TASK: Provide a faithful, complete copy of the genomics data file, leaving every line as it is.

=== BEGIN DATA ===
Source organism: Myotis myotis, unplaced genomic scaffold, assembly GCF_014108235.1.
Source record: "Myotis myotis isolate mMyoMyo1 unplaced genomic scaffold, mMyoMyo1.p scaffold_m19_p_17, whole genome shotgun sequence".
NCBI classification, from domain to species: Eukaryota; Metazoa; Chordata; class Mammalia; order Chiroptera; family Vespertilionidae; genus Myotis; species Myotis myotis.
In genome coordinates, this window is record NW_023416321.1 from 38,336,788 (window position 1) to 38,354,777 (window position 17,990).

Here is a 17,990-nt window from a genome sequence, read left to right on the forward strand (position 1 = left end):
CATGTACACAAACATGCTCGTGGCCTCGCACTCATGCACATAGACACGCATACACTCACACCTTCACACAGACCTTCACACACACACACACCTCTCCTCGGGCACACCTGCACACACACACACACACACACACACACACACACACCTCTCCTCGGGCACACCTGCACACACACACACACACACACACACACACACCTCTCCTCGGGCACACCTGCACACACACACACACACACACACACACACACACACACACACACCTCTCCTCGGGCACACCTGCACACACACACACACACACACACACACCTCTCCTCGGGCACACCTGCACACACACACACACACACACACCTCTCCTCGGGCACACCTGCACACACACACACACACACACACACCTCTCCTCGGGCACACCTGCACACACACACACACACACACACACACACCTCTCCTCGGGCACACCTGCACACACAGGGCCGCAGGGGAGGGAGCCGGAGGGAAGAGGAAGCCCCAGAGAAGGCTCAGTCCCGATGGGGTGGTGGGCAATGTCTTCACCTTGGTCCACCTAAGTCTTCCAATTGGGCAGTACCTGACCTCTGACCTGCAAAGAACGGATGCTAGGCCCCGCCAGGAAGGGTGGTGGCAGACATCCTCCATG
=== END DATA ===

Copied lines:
Source organism: Myotis myotis, unplaced genomic scaffold, assembly GCF_014108235.1.
Source record: "Myotis myotis isolate mMyoMyo1 unplaced genomic scaffold, mMyoMyo1.p scaffold_m19_p_17, whole genome shotgun sequence".
NCBI classification, from domain to species: Eukaryota; Metazoa; Chordata; class Mammalia; order Chiroptera; family Vespertilionidae; genus Myotis; species Myotis myotis.
In genome coordinates, this window is record NW_023416321.1 from 38,336,788 (window position 1) to 38,354,777 (window position 17,990).

Here is a 17,990-nt window from a genome sequence, read left to right on the forward strand (position 1 = left end):
CATGTACACAAACATGCTCGTGGCCTCGCACTCATGCACATAGACACGCATACACTCACACCTTCACACAGACCTTCACACACACACACACCTCTCCTCGGGCACACCTGCACACACACACACACACACACACACACACACACACCTCTCCTCGGGCACACCTGCACACACACACACACACACACACACACACACCTCTCCTCGGGCACACCTGCACACACACACACACACACACACACACACACACACACACACACCTCTCCTCGGGCACACCTGCACACACACACACACACACACACACACCTCTCCTCGGGCACACCTGCACACACACACACACACACACACCTCTCCTCGGGCACACCTGCACACACACACACACACACACACACCTCTCCTCGGGCACACCTGCACACACACACACACACACACACACACACCTCTCCTCGGGCACACCTGCACACACAGGGCCGCAGGGGAGGGAGCCGGAGGGAAGAGGAAGCCCCAGAGAAGGCTCAGTCCCGATGGGGTGGTGGGCAATGTCTTCACCTTGGTCCACCTAAGTCTTCCAATTGGGCAGTACCTGACCTCTGACCTGCAAAGAACGGATGCTAGGCCCCGCCAGGAAGGGTGGTGGCAGACATCCTCCATG